Back in January “Johnson”, the language blog from The Economist, featured a post on the (mis)use of the words socialist and liberal in American political discourse.
Socialism is not “the government should provide healthcare” or “the rich should be taxed more” nor any of the other watery social-democratic positions that the American right likes to demonise by calling them “socialist”…. An awful lot of Americans have only the flimsiest grasp of what socialism is. And that, in a country that sent tens of thousands of men to die fighting socialism, is frankly an insult to those dead soldiers’ memories.
Whereas socialism gets over-applied to various left-of-center positions, the meaning of liberal in contemporary US politics is almost the reverse of where it started. Johnson again:
Americans are liberal at heart…. And yet “liberal” is almost a pejorative in America, tainted as it is with associations to that demon-word, “socialist”. When people here own up to being liberals, they have to do it with a certain defiance.
I agree. As I wrote elsewhere:
The concept of liberalism, which may be defined in general terms as a political philosophy favoring individual liberty, equality, and capitalism (Hartz 1955), has a long history and deep effect on Anglo-American thought. For example, the assertion in the Declaration of Independence that all men (sic) are created equal and endowed with life and liberty by their creator echoes John Locke’s suggestion that no person in a state of nature “ought to harm another in his life, health, liberty, or possessions: for men being all the workmanship of one omnipotent, and infinitely wise maker” (Locke  2005:4).
Locke’s version of liberalism resembles in some ways what contemporary US political discourse labels libertarianism, another term the “Johnson” post tackles.
The relationship between liberalism and small-r republicanism can also be difficult to disentangle when analyzing US political discourse. Quoting myself once more:
The challenge of defining liberal and republican is exacerbated by the fact that, in everyday political parlance in the United States, these words are used in ways nearly opposite to their definitions in the philosophical tradition sketched here. The Republican party, for example, is generally more associated with individual liberty and unfettered capitalism – that is, liberalism – than is its rival, the Democratic party. In turn, those Democrats who identify as Liberal may support constraints on private interests and the state to protect minority interests against domination, a view associated with republicanism.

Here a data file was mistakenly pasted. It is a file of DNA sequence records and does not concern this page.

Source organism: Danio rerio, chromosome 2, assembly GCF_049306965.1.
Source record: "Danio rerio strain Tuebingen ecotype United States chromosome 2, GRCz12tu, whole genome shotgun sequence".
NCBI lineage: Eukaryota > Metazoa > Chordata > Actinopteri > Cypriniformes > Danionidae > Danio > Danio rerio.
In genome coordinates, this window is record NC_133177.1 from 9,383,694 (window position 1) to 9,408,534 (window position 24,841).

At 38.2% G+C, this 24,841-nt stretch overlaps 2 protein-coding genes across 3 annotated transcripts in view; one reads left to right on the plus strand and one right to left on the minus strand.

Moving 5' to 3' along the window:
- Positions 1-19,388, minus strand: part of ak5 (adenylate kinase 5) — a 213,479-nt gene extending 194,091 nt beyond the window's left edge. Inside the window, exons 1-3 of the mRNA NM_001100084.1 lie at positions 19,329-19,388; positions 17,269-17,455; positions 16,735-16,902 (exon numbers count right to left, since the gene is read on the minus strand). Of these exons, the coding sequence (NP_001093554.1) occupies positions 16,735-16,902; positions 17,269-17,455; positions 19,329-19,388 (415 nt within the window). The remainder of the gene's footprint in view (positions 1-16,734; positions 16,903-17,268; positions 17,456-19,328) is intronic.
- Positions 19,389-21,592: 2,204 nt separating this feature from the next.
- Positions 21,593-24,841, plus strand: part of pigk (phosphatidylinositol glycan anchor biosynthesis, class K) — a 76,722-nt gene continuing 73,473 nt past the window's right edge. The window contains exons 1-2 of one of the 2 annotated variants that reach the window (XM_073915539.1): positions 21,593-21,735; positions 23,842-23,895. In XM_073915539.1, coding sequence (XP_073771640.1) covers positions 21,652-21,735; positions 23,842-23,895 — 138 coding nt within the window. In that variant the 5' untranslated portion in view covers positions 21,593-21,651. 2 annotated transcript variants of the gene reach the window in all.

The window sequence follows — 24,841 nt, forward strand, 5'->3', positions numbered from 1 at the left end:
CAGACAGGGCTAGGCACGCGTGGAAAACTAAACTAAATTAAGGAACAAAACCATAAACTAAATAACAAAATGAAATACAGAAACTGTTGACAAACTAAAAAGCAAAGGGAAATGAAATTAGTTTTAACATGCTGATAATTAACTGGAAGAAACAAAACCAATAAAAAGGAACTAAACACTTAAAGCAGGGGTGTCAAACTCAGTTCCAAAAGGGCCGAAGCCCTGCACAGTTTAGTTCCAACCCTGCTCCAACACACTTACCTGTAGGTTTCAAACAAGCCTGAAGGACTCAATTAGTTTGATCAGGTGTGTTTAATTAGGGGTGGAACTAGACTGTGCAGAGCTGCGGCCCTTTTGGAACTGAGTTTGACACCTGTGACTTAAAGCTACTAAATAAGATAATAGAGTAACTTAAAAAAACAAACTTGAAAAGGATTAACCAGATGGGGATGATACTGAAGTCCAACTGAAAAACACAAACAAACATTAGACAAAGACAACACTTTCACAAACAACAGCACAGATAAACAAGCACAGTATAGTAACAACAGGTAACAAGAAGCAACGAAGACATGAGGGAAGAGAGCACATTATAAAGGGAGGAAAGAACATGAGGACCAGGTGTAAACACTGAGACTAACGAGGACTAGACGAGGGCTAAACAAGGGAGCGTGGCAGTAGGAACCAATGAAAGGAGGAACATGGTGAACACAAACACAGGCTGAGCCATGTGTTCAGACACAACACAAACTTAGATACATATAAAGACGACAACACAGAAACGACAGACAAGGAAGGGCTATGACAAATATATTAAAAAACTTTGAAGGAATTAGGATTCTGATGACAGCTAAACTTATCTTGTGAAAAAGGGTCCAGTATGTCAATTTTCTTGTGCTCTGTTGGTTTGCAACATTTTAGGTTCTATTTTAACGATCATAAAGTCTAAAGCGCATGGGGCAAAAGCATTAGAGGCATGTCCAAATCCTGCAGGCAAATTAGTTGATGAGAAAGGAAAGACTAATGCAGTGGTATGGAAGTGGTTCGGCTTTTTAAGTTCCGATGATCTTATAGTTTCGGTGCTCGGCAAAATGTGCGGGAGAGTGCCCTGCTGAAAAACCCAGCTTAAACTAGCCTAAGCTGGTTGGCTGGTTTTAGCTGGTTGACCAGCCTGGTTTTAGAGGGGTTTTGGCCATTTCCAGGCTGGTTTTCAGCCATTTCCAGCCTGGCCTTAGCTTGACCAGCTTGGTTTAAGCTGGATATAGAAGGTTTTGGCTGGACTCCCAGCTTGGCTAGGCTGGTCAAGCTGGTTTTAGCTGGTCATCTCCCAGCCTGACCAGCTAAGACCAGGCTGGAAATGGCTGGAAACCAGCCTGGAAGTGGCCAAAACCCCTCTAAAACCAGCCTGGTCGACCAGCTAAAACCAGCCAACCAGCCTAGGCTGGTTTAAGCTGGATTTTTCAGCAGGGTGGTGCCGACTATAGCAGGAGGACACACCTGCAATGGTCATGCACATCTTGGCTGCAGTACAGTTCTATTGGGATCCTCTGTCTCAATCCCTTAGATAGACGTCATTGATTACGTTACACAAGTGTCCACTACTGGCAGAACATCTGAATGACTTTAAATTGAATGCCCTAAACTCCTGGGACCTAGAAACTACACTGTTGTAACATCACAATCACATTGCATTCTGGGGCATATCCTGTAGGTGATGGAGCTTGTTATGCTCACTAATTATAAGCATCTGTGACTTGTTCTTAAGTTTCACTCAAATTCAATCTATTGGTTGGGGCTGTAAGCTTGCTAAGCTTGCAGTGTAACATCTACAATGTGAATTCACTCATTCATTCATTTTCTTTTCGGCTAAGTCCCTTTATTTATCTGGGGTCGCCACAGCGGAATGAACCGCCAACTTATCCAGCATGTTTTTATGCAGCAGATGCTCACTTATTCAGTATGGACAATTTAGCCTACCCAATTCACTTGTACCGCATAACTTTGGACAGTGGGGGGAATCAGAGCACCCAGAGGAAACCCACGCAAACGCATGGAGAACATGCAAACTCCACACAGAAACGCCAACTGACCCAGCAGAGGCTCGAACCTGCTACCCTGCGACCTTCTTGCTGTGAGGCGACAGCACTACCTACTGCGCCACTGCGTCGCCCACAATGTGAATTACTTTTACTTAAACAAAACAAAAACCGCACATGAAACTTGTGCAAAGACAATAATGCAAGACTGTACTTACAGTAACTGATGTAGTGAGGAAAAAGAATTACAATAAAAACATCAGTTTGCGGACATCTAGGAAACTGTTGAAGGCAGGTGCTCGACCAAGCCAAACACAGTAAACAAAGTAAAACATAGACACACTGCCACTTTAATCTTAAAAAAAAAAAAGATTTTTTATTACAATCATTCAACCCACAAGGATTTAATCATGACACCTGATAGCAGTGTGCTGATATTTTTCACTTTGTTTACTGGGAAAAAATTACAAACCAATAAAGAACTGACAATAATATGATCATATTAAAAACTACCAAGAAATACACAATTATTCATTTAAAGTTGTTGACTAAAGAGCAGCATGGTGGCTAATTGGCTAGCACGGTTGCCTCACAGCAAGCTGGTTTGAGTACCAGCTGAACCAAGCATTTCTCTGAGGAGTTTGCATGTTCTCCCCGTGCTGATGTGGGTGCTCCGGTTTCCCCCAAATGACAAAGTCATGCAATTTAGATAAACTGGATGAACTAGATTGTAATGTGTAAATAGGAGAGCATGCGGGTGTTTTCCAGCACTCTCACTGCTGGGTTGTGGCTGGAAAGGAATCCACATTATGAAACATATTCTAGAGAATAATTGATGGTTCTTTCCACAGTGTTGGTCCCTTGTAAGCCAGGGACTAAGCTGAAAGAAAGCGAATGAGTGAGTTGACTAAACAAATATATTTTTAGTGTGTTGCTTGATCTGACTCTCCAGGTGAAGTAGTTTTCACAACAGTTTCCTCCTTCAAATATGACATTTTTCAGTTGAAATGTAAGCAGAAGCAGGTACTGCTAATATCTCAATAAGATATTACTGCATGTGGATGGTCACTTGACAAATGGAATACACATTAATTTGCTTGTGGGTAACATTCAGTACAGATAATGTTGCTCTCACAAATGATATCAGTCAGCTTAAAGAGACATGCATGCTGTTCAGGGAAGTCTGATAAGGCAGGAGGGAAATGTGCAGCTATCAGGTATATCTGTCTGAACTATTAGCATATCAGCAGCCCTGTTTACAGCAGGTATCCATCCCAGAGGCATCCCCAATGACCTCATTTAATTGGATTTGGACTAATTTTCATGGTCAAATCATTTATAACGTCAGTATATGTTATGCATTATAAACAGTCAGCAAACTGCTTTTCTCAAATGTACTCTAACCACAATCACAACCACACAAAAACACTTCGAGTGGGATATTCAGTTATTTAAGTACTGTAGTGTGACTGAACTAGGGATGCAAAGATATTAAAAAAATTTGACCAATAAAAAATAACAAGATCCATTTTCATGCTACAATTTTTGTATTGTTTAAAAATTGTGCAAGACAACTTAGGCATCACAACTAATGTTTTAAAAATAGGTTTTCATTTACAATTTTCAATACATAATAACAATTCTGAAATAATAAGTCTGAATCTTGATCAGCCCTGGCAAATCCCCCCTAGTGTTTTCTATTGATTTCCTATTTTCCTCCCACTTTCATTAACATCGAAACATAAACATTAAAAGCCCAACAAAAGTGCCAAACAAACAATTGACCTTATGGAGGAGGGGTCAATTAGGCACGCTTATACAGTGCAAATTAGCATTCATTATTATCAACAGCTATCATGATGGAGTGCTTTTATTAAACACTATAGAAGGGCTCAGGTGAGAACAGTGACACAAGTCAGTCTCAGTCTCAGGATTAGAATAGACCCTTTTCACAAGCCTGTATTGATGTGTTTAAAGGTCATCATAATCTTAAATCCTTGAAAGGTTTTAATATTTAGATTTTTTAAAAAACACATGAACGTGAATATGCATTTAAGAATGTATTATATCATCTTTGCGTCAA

(On reflection, I should add that many, though not all so-called “socially liberal” positions on civil rights, abortion, sexuality and the like are indeed liberal in Locke’s sense. The fact that both political philosophers and US politicians label these positions liberal may be due to historical accident, however.)
To this list of confusing terms I would like to add one more: neo-liberalism.
Neoliberalism is a hot topic in contemporary anthropology. Anthrosource shows more than 170 papers treating the topic between 2001 and 2011. Most of these — at least, most that I have read — are excellent, insightful analyses of the ways that discourses of “freedom” and “individuality” erase structural issues in a range of contemporary settings and may exacerbate inequalities and the social problems that result from them.
As with any trending topic, however, there are inevitably a few authors who feel pressured to fit their own analyses to the currently popular discourses. My own reflections on “liberalism”, in fact, were partially inspired by suggestions that I should engage more with “neoliberalism”.
As I said, there is much excellent and necessary work being written on neoliberalism as well as globalization and late modernity. But there is also some vague hand-waving in which the terms simply seem to mean “the way things are around me” without sufficient attempt to explain what that way is like.
In my experience, one way to spot the best work is to look for authors who take pains to define these terms. This is generally true in scholarly writing, but especially so as a topic or a term becomes widely used. If “neoliberalism” is everything in contemporary societies, then it is nothing specific in an analysis. But if an analyst works to limit terms to specific (albeit sometimes nebulous) sets of practices and ideas, I generally find their work more insightful and more satisfying.
Hartz, Louis (1955). The Liberal Tradition in America: An Interpretation of American Political Thought Since the Revolution. New York: Harcourt.
Locke, John (2005). Second Treatise of Government. Project Gutenberg.